The nuance of regenerative agriculture 

One of the things that struck me when I was walking around Groundswell was that there were many businesses who were offering advice on specific issues. Each of these things could be completely new to a conventional farmer and would require a deep dive to obtain all of the new knowledge. 

For me, it shouldn’t be a ‘them and us’ situation, where regenerative farming is absolutely right and conventional farming is wrong. There are so many things that happen on either side and there’s a lot of common ground. 

I think all farmers want to do the right thing, it’s just understanding what the right thing is for their farm and how it fits into the future vision of food production. There’s no blueprint for regenerative agriculture, no ten steps to follow and you’re there. It’s so nuanced and so dependent on the individual farm, topography, cropping history, soil type, and many other things. 

History in the making?

Some people will argue for the status quo that they know and understand, yet change is being forced upon the Ag industry, and quite rightly. We need to protect our soils to reduce the polluting effects of intensive agriculture, and we need to be more in tune with nature as there’s a symbiotic relationship between the two. However, achieving this will require changing what has been 60 years of rapid intensification of food production.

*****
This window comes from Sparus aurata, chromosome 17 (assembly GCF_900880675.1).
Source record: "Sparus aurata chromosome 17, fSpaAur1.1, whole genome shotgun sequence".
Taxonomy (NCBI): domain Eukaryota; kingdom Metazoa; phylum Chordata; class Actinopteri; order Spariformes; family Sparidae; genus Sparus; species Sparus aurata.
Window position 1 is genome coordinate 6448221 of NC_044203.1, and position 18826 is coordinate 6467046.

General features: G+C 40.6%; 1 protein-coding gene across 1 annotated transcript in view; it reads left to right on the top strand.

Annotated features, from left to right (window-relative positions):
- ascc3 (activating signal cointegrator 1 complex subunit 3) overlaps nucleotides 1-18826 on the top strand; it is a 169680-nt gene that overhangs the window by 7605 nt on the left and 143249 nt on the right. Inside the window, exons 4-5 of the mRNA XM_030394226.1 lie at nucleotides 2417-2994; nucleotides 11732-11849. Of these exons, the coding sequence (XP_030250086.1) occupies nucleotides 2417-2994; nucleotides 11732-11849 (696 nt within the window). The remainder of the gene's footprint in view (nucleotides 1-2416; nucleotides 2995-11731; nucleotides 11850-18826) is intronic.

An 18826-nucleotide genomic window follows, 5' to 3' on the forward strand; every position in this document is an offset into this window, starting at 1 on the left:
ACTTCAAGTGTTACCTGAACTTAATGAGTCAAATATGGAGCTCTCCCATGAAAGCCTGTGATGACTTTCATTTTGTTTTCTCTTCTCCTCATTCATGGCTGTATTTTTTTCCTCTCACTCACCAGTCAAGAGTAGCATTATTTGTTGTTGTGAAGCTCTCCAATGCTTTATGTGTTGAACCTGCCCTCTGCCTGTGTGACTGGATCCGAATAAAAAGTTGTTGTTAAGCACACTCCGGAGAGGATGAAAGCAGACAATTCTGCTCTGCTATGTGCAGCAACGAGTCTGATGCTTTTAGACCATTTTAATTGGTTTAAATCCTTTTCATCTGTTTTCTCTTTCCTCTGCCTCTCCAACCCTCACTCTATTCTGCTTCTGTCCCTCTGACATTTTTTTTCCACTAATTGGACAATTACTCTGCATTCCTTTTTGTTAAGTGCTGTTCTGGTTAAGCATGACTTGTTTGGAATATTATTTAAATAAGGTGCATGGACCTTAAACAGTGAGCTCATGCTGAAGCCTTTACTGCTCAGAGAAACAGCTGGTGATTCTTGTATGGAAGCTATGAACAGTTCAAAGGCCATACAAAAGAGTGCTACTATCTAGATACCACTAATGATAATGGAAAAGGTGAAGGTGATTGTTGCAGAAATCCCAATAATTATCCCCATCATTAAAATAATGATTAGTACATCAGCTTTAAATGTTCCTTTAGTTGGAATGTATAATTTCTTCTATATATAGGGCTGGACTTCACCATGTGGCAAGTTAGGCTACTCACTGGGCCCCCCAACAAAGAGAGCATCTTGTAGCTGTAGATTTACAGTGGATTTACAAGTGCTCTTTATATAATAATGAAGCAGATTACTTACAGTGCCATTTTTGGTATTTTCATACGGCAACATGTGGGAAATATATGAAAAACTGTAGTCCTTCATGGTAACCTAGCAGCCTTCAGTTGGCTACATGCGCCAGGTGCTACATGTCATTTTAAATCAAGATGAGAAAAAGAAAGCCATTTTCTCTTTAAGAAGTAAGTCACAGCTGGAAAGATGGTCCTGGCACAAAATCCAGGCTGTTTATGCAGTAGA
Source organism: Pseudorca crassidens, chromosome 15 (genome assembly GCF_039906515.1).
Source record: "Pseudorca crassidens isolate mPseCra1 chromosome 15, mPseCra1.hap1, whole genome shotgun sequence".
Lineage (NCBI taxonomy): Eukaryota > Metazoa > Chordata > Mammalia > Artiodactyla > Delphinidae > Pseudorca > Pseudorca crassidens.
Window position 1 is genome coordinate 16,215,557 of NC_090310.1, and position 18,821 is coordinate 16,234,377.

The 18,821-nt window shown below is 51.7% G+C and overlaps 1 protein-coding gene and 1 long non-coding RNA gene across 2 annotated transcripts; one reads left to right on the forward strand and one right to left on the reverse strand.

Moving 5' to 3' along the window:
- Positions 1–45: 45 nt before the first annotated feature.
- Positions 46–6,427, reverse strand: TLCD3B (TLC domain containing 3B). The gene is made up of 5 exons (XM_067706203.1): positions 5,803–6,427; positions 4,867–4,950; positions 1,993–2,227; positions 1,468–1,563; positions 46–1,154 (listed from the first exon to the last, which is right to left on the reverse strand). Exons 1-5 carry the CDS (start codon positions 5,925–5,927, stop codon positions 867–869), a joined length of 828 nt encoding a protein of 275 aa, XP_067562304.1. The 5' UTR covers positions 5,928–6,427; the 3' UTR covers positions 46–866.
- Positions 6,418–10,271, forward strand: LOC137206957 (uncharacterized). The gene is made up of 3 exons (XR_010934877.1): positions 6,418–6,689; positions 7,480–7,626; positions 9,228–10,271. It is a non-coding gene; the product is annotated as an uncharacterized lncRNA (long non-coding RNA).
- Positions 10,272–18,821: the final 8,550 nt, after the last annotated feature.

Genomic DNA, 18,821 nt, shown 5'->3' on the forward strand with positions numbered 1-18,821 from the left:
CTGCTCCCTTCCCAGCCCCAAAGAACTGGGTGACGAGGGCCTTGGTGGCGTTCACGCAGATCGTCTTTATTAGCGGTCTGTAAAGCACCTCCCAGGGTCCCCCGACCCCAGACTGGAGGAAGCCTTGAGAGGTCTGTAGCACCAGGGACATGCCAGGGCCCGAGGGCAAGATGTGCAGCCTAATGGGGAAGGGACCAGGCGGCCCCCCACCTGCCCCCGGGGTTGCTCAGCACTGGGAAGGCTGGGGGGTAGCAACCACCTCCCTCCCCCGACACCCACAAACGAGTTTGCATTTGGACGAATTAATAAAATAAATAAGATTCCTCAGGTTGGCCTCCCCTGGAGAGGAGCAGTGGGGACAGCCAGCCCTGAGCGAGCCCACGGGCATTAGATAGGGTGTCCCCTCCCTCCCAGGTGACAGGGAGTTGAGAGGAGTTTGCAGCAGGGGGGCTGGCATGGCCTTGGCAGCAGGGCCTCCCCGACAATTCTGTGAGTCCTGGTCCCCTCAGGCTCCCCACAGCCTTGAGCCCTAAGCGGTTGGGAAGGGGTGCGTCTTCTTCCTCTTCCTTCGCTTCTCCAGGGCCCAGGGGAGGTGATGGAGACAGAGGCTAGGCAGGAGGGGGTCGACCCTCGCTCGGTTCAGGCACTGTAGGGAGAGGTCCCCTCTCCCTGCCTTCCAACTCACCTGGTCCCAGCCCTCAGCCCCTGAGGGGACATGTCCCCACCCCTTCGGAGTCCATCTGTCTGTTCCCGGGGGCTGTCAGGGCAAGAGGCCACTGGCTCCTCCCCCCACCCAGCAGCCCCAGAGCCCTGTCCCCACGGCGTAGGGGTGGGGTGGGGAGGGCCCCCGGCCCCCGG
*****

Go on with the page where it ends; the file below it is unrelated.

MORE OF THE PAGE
In years to come, we may reflect on this as a period in agricultural and food production history, where the way we approach food production and nature enhancement was transformed. Of course, change won’t be so easy for many  , and we may see a rapid intergenerational handover which triggers its own issues. There’ll surely be a lot of serious conversations around the kitchen table. 

The challenge of adapting for a robust future 

One of the things that concerned me at Groundswell was that few conventional farming players were present. There were no fertiliser manufacturers or chemical manufacturers to be seen. The organisers might say they don’t see those businesses having a future in regenerative agriculture.

But it’s a little bit like the fossil fuels debate. During the transition from one thing to another, you don’t just switch one off and start using the other. 

There’s a lot of research that sits with conventional systems that is relevant to regenerative agriculture. I think there needs to be more collaboration between the two systems because they will eventually blend together. 

It’s a fascinating time to be involved in agriculture. Not only are there the changes around food production and nature, land is also being seen as a significant player in removing carbon to achieve net zero as well as a source of renewable energy through wind and solar power. 

The challenge for farmers is how do they adapt their businesses to ensure a robust future? Not just a make ends meet future, but one that allows for reinvestment and a vibrant rural economy.